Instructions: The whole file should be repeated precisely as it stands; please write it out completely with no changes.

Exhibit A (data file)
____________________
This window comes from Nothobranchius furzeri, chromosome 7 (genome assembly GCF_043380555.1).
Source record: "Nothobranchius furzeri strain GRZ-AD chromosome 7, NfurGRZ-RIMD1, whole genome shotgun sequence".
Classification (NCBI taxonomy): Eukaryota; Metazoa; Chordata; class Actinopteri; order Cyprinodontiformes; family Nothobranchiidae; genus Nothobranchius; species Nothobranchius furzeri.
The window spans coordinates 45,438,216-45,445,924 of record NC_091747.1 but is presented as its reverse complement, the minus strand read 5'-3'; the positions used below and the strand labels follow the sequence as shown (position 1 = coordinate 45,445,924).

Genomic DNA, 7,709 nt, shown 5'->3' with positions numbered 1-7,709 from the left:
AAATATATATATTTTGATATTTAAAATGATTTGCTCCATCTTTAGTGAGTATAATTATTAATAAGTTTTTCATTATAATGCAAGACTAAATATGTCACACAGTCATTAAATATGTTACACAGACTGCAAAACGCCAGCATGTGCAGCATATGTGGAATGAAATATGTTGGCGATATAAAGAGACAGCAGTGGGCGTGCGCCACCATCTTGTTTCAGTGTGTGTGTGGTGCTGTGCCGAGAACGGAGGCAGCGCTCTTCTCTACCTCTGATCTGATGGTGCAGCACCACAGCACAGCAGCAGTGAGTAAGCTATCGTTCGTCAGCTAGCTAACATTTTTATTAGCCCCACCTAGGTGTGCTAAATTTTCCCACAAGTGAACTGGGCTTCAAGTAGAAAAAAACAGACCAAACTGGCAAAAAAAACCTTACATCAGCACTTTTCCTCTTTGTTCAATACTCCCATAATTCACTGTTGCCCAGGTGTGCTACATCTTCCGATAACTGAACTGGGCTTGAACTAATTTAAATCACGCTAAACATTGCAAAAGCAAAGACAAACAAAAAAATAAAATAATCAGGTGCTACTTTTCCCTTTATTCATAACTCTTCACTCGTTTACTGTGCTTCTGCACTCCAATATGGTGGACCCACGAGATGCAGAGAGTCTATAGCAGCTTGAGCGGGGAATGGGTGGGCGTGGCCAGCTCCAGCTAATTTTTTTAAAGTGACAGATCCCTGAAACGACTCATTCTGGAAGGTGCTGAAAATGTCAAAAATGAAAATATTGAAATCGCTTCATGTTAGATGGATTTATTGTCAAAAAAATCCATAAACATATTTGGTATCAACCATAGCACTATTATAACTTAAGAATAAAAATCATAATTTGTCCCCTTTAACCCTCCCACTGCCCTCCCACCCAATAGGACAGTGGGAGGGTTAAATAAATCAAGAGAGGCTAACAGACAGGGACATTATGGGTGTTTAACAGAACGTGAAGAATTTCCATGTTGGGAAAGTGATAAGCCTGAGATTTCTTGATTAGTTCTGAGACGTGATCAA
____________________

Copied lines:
This window comes from Nothobranchius furzeri, chromosome 7 (genome assembly GCF_043380555.1).
Source record: "Nothobranchius furzeri strain GRZ-AD chromosome 7, NfurGRZ-RIMD1, whole genome shotgun sequence".
Classification (NCBI taxonomy): Eukaryota; Metazoa; Chordata; class Actinopteri; order Cyprinodontiformes; family Nothobranchiidae; genus Nothobranchius; species Nothobranchius furzeri.
The window spans coordinates 45,438,216-45,445,924 of record NC_091747.1 but is presented as its reverse complement, the minus strand read 5'-3'; the positions used below and the strand labels follow the sequence as shown (position 1 = coordinate 45,445,924).

Genomic DNA, 7,709 nt, shown 5'->3' with positions numbered 1-7,709 from the left:
AAATATATATATTTTGATATTTAAAATGATTTGCTCCATCTTTAGTGAGTATAATTATTAATAAGTTTTTCATTATAATGCAAGACTAAATATGTCACACAGTCATTAAATATGTTACACAGACTGCAAAACGCCAGCATGTGCAGCATATGTGGAATGAAATATGTTGGCGATATAAAGAGACAGCAGTGGGCGTGCGCCACCATCTTGTTTCAGTGTGTGTGTGGTGCTGTGCCGAGAACGGAGGCAGCGCTCTTCTCTACCTCTGATCTGATGGTGCAGCACCACAGCACAGCAGCAGTGAGTAAGCTATCGTTCGTCAGCTAGCTAACATTTTTATTAGCCCCACCTAGGTGTGCTAAATTTTCCCACAAGTGAACTGGGCTTCAAGTAGAAAAAAACAGACCAAACTGGCAAAAAAAACCTTACATCAGCACTTTTCCTCTTTGTTCAATACTCCCATAATTCACTGTTGCCCAGGTGTGCTACATCTTCCGATAACTGAACTGGGCTTGAACTAATTTAAATCACGCTAAACATTGCAAAAGCAAAGACAAACAAAAAAATAAAATAATCAGGTGCTACTTTTCCCTTTATTCATAACTCTTCACTCGTTTACTGTGCTTCTGCACTCCAATATGGTGGACCCACGAGATGCAGAGAGTCTATAGCAGCTTGAGCGGGGAATGGGTGGGCGTGGCCAGCTCCAGCTAATTTTTTTAAAGTGACAGATCCCTGAAACGACTCATTCTGGAAGGTGCTGAAAATGTCAAAAATGAAAATATTGAAATCGCTTCATGTTAGATGGATTTATTGTCAAAAAAATCCATAAACATATTTGGTATCAACCATAGCACTATTATAACTTAAGAATAAAAATCATAATTTGTCCCCTTTAACCCTCCCACTGCCCTCCCACCCAATAGGACAGTGGGAGGGTTAAATAAATCAAGAGAGGCTAACAGACAGGGACATTATGGGTGTTTAACAGAACGTGAAGAATTTCCATGTTGGGAAAGTGATAAGCCTGAGATTTCTTGATTAGTTCTGAGACGTGATCAA